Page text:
Bassil Receives Letter from Kerry as Officials Race Against Time to Resolve Presidential Crisis

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Foreign Minister Jebran Bassil has discussed with his Saudi counterpart Prince Saud al-Faisal the presidential deadlock as al-Mustaqbal movement leader ex-PM Saad Hariri intensified his meetings to avoid a vacuum, An Nahar daily reported on Wednesday.

The newspaper said that Bassil held long discussions with al-Faisal on Tuesday, which required him to stay another day in Riyadh.

Bassil, who is a Free Patriotic Movement official, returned to Beirut on Wednesday.

In the afternoon, Bassil met with U.S. Ambassador to Lebanon David Hale at the Ministry of Foreign Affairs, and the latter handed the FM a letter from his American counterpart John Kerry.

But the content of the letter was not revealed, the state-run National News Agency noted.

The meeting between Bassil and Hale lasted for 40 minutes, after which the United States' diplomat left without making any statement, the NNA added.

The FPM official also met with French Ambassador to Lebanon Patrice Paoli earlier in the morning.

Meanwhile, Hariri is expected to intensify his meetings in Paris with officials involved in the presidential process in a race against time to avoid vacuum at the country's top Christian post.

President Michel Suleiman's six-year term expires on May 25. But lawmakers have failed in three rounds to elect a new head of state over differences between the March 8 and 14 alliances.

The Hizbullah-led March 8 camp has also reacted negatively to a proposal to make a constitutional amendment to keep Suleiman in power pending the election of a new president.

Speaker Nabih Berri told his visitors on Tuesday that there was “nothing tangible” with regards to the efforts to resolve the presidential deadlock despite the “continuous contact” between FPM chief Michel Aoun and Hariri.

He accused certain parties without naming them of seeking to encourage foreign meddling in the polls.

Some sides are “trying to kill time with the aim of inviting foreign interference,” he was quoted as saying.

“But Saudi Arabia, Iran, the U.S. and European countries want the presidential elections to be held on time,” the speaker said, adding “they don't back any candidate.”

The fourth round of the elections that is set to take place on Thursday is expected to meet the same fate of its predecessors unless a last-minute deal between the rivals changes the course of the polls.

The March 8 alliance, except for Berri's bloc, has been boycotting the parliamentary sessions, resulting in a lack of quorum.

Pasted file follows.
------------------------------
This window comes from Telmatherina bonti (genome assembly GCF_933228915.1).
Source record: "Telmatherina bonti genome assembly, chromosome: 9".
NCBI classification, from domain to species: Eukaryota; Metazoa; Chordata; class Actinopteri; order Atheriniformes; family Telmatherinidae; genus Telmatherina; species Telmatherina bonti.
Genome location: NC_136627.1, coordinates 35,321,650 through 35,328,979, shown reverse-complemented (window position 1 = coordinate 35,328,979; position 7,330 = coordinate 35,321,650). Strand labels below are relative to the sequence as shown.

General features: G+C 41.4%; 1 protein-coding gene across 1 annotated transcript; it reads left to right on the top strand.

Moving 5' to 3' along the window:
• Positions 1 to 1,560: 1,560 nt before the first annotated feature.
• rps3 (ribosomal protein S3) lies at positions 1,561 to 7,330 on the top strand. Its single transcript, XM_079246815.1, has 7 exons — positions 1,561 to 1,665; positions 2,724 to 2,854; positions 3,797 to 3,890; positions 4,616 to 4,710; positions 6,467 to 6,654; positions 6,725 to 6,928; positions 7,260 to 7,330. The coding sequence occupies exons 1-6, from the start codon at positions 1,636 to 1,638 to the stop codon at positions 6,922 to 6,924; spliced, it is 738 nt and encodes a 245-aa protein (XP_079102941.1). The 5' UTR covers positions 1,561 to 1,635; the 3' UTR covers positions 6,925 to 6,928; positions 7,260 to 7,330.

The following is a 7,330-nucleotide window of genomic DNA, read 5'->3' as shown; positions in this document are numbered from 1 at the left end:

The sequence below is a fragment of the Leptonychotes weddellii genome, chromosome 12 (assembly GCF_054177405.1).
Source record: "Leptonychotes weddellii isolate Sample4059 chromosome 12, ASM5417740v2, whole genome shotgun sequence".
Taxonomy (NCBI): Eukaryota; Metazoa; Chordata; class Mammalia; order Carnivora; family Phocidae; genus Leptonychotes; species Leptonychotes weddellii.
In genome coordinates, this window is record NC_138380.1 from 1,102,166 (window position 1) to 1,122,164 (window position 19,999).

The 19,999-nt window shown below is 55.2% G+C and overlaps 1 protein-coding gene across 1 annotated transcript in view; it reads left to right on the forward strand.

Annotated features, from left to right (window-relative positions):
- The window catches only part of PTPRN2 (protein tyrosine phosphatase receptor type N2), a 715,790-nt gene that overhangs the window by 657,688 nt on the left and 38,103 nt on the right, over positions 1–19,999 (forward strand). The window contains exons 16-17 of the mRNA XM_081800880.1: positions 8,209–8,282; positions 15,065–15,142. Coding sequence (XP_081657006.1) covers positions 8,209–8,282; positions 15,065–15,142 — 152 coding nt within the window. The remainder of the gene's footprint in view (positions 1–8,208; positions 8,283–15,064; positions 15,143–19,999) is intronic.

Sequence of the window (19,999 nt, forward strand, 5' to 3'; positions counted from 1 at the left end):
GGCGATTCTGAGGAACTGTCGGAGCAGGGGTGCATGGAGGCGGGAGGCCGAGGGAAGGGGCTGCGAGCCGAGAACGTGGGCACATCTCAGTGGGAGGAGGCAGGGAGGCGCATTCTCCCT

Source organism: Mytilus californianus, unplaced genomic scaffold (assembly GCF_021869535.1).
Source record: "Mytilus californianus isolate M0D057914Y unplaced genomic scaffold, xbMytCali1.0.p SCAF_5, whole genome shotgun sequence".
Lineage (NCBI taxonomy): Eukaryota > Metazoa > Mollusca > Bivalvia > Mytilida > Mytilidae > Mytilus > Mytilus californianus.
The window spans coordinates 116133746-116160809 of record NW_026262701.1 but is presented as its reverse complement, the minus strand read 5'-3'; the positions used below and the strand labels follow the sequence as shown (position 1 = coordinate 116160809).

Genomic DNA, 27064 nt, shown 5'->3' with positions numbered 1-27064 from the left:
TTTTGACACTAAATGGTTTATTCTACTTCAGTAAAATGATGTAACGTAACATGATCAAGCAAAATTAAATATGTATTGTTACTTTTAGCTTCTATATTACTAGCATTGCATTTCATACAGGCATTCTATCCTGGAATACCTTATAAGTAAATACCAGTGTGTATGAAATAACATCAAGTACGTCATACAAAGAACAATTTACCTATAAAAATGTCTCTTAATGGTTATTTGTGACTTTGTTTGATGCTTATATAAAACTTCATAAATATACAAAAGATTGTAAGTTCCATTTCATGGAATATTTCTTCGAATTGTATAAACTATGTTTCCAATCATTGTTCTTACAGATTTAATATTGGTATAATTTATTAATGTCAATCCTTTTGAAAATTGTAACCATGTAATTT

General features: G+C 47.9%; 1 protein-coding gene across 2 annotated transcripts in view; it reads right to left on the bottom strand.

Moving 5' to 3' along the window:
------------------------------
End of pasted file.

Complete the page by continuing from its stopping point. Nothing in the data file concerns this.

Comments 23
Missing karim_ 14 May 2014, 08:06

Why do we have to take Saudi Arabia's input into account in trying to elect our President? What does the modern-day founder of terrorism know about democracy? Why should we be asking these barbaric terrorists for advice?

Thumb -phoenix1 14 May 2014, 13:49

Ya Karim, ya habibi, ya khayye, our procedure to elect a President is being delayed and delayed again because we have decided to keep it a Lebanese affair. I wrote yesterday replying to your post, that if you don't want the candidate that is chosen by M14, then tell us whom you want but please, not the old man Aoun. So for God's sake, it would help a lot if you for once dropped that same old chant about someone outside of Iran is trying to meddle, the very fact that Hezbollah is dragging its feet over this matter is ample meddling by those mentors of it. But if in case no consensus is reached soo, then you will have yourselves another soldier taking over the one who is expected to leave soon, and the new guy thinks exactly as his predecessor.

Missing cedars 14 May 2014, 14:25

The difference is very simple, Saudi Arabia sends money to the Lebanese army but the Iranian send it to the militia via Syria to ensure the latter has a cut in the deals so that the militia can't divorce the Syrian regime.

Thumb FlameCatcher 14 May 2014, 16:29

@Karim : The modern day founder of terrorism is Hezbollah who invented Suicide bombings and the arab explosive car...

Thumb amatoury114 14 May 2014, 21:11

ya karkour ya karim i think in wikipedia when you look up idiot u come up as an example...i feel sorry for you.what do u call HA peaceful backgammon club?

Missing cedars 15 May 2014, 04:26

Thumb down from me because you are a bone head. The candidate that gets the most votes in the parliament gets to become the president. Not 1/3 or 2/3 simply more voted candidate. Why wait a week or meet with all ambassadors, call a daily session and do your job otherwise you represent no citizens.

Default-user-icon Vahe (Guest) 14 May 2014, 08:20

Why not extend SLEIMAN'S term?

Thumb amatoury114 14 May 2014, 21:13

the only chair aoun should see is the electric one

Thumb general_puppet 14 May 2014, 09:10

This is all part of the soap opera... the militia wants a vacuum, so they can freely do their Jihadist duty without a Lebanese Presidential interfering.

Default-user-icon Hanoun (Guest) 14 May 2014, 09:12

popular vote for presidency is the only solution to curb outside interferences and sterile political quarrels and nothing is needed to do it except a date no parliament sessions, no officials racing against time ,....
god bless real democracy

Missing politik_buro 14 May 2014, 12:03

I doubt presidential interference would make much difference, there has to be something more to it, there has to be a bigger picture we can't see. It's very obvious that there are some major regional changes about to happen, and I think in the next few days we will see some surprising developments in the alliances. I fear for Lebanon, it looks like for some the country is the last thing that matters.